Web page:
The three chapters that address the use of private military contractors primarily focus on the experience of the United States in Iraq and Afghanistan.  Michelle Jones takes the most pessimistic view, arguing that lack of appropriate governance structures and contractors’ focus on getting their contract fulfilled, even at the expense of wider diplomatic and military goals, has impaired their relations with their military clients, NGO’s and host populations.  She also notes a contractual race to the bottom chasing lower cost and availability at the expense of standards.  Whitney Grespin, on the other hand, offers hope by showing that there has been progress towards contractor standards in the International Code of Conduct Association and the Montreux Document on Private Military and Security Companies.  Caroline Batka raises doubts as to whether private military contractors can or even should be integrated with state military forces as doing so undermines the state’s exclusive control of violence.  These three chapters raise considerable doubt as to how total “Total Defence” should be.

Finally, the editors have asked me to say a few words about my own chapter which addresses the relationship between senior civil servants and the senior military in Canada, Australia and New Zealand since 1970.  All three countries are, of course, former British colonies and have inherited both Britain’s constitutional structure and military culture.  All three have experienced allegations that civilian control of the military has turned into rule by the civil service.  My examination of this question resulted in three significant findings:

  • First, the senior civil service in all three countries only became more engaged with managing non-financial aspects of Defence at the behest of ministers.  Ministers in all three countries intervened and reorganized to give more power to civil servants when they believed the armed services were shirking policy direction:  in the case of Canada it was a combination of foot dragging withdrawal from NATO’s Central Front and the construction of the advanced and very expensive DDH 280 class destroyer in blatant disregard of Cabinet direction to build an economy ASW vessel; in Australia Prime Minister Gough Whitlam ordered Arthur Tange, the incumbent secretary, “to bring them into line” meaning the admirals and generals opposing the change in policy from “forward defence” to “defence of Australia”; and in New Zealand the crisis was brought on by the Labour government of David Lange’s anti-nuclear policy and a simultaneous financial crisis which opened the door to government-wide reorganization.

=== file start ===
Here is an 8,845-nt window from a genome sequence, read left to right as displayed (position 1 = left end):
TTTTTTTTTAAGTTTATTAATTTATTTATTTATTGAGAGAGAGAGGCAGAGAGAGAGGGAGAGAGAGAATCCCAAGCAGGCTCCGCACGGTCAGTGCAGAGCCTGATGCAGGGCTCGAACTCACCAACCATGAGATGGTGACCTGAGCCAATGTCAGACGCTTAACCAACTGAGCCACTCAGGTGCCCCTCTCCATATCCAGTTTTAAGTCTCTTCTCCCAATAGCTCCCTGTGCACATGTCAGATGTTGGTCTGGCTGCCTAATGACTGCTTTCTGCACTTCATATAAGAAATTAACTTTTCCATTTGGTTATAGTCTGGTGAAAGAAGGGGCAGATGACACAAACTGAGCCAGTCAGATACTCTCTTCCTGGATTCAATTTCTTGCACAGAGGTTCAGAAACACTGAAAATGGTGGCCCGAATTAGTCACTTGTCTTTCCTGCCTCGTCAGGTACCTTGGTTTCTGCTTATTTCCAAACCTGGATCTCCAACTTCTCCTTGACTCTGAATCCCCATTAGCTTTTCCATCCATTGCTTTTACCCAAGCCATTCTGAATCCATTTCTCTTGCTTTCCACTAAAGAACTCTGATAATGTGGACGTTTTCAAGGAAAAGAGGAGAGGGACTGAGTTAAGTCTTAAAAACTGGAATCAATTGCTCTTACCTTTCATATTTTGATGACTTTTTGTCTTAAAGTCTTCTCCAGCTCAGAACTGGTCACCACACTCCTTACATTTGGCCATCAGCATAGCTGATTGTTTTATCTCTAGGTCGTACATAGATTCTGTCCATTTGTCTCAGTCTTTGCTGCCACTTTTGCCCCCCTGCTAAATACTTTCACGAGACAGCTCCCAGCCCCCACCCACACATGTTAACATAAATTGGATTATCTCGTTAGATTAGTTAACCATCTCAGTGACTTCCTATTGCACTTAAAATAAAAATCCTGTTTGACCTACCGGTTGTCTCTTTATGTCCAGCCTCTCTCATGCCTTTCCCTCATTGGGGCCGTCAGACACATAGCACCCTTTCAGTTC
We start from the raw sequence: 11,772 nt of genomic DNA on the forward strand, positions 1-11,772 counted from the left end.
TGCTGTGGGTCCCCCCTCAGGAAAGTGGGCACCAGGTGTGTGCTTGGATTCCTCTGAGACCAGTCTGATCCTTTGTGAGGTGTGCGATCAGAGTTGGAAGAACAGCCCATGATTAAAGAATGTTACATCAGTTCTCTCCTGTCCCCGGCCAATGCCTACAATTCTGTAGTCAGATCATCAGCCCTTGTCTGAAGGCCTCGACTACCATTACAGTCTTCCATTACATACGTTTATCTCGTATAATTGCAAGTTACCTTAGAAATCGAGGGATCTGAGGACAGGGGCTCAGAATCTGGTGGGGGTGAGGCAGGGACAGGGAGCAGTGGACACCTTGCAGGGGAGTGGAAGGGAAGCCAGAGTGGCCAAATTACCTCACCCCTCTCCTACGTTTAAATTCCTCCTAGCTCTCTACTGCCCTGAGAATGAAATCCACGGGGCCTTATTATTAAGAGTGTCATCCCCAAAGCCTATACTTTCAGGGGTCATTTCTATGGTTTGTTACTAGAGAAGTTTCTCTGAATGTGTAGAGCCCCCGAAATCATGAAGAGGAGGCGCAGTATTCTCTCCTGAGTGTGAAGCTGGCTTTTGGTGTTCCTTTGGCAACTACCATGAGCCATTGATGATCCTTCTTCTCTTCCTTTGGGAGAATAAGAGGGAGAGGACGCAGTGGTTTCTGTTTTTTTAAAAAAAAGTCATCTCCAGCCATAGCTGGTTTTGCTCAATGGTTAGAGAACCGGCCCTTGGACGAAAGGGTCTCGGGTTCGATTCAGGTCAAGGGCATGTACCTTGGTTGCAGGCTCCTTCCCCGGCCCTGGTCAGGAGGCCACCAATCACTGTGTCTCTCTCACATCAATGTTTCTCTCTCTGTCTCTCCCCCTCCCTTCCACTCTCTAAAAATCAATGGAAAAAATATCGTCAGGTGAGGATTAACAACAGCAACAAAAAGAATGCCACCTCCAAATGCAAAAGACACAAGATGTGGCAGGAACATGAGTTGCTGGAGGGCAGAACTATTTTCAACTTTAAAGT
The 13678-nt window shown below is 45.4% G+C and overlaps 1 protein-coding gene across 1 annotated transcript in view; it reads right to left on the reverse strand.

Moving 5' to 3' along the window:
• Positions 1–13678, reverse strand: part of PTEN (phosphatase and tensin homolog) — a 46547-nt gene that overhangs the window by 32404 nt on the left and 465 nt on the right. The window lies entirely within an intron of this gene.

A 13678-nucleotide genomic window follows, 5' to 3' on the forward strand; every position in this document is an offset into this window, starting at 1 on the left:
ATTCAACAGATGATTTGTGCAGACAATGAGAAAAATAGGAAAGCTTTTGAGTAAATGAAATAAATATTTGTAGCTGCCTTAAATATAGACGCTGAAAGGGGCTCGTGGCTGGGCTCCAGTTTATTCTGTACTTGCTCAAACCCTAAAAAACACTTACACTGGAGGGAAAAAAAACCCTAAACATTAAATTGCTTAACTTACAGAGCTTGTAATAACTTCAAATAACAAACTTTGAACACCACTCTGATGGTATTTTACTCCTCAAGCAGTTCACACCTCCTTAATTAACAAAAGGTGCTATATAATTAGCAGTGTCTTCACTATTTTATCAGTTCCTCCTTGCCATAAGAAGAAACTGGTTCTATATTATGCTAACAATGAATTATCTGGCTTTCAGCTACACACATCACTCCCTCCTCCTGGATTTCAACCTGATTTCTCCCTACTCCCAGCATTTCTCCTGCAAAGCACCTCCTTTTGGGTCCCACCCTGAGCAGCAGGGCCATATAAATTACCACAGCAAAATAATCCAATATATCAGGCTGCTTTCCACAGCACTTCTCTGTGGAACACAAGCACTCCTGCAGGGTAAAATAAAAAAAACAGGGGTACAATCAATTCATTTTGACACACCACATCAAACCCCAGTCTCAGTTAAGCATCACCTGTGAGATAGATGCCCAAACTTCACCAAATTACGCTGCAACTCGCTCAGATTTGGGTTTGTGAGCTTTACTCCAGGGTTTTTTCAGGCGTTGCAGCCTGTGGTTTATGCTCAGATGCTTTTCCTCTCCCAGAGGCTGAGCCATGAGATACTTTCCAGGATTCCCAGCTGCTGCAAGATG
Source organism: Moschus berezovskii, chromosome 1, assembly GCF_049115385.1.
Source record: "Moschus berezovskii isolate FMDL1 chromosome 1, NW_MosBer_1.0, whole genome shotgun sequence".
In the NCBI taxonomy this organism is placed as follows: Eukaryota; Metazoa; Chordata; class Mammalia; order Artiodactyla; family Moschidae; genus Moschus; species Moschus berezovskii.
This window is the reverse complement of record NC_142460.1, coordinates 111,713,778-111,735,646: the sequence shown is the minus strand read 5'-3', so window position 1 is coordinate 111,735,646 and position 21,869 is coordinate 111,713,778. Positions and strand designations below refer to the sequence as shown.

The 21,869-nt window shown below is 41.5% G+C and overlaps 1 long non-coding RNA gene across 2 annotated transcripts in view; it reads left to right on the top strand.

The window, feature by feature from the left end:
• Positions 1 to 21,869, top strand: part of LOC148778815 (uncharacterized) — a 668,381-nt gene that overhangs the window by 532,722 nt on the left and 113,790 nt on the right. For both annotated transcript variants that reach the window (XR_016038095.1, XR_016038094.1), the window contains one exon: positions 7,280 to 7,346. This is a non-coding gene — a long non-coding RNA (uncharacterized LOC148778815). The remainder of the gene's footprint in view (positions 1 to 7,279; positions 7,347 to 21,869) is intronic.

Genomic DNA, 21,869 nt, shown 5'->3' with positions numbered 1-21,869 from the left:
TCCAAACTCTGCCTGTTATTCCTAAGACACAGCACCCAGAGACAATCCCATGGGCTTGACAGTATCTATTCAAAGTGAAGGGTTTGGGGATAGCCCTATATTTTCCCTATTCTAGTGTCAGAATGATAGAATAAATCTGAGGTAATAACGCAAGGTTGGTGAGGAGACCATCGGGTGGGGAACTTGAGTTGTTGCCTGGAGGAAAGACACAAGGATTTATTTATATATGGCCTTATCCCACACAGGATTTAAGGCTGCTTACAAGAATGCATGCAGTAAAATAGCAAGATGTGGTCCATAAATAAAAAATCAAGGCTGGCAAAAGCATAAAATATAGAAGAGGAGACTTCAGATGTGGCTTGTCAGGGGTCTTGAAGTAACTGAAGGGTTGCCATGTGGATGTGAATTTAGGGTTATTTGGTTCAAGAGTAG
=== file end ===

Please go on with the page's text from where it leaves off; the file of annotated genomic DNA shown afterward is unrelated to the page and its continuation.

Other than to implement government strategic policy, senior civil servants have been mostly helpful in assisting their armed service colleagues in obtaining financing from the Treasury and navigating capital city politics

  • Second, diarchy works (though imperfectly).  A constant complaint from some members of the armed services is that the ambiguous terms of reference between the senior civil servant and the chief of the defence force is both bad management and has allowed undue civilian interference in “military” matters.  My take is that, in the first place, in both Canada and Australia, the deputy head at the time prevented the politicians from totally subordinating the chief of defence force to the deputy head.  Secondly, all three countries have found that some level of merger between policy and operational staffs is necessary to manage the defence enterprise;
  • Third, there are structural problems that inhibit the military from operating a comprehensive national headquarters on their own.  Warfare is sufficiently complex that there is little time left over for officers to develop policy and strategic analysis skills.  Military personnel systems tend to stream their best officers to operational and tactical postings leaving many unprepared to deal with national-level issues.  A degreed officer corps will mitigate, but not eliminate, this structural problem and officers still complain that they have not been adequately prepared to work in a strategic headquarters.

Overall, the integration at the top of the total defence force has been reasonably successful, if still a work in progress for all three countries.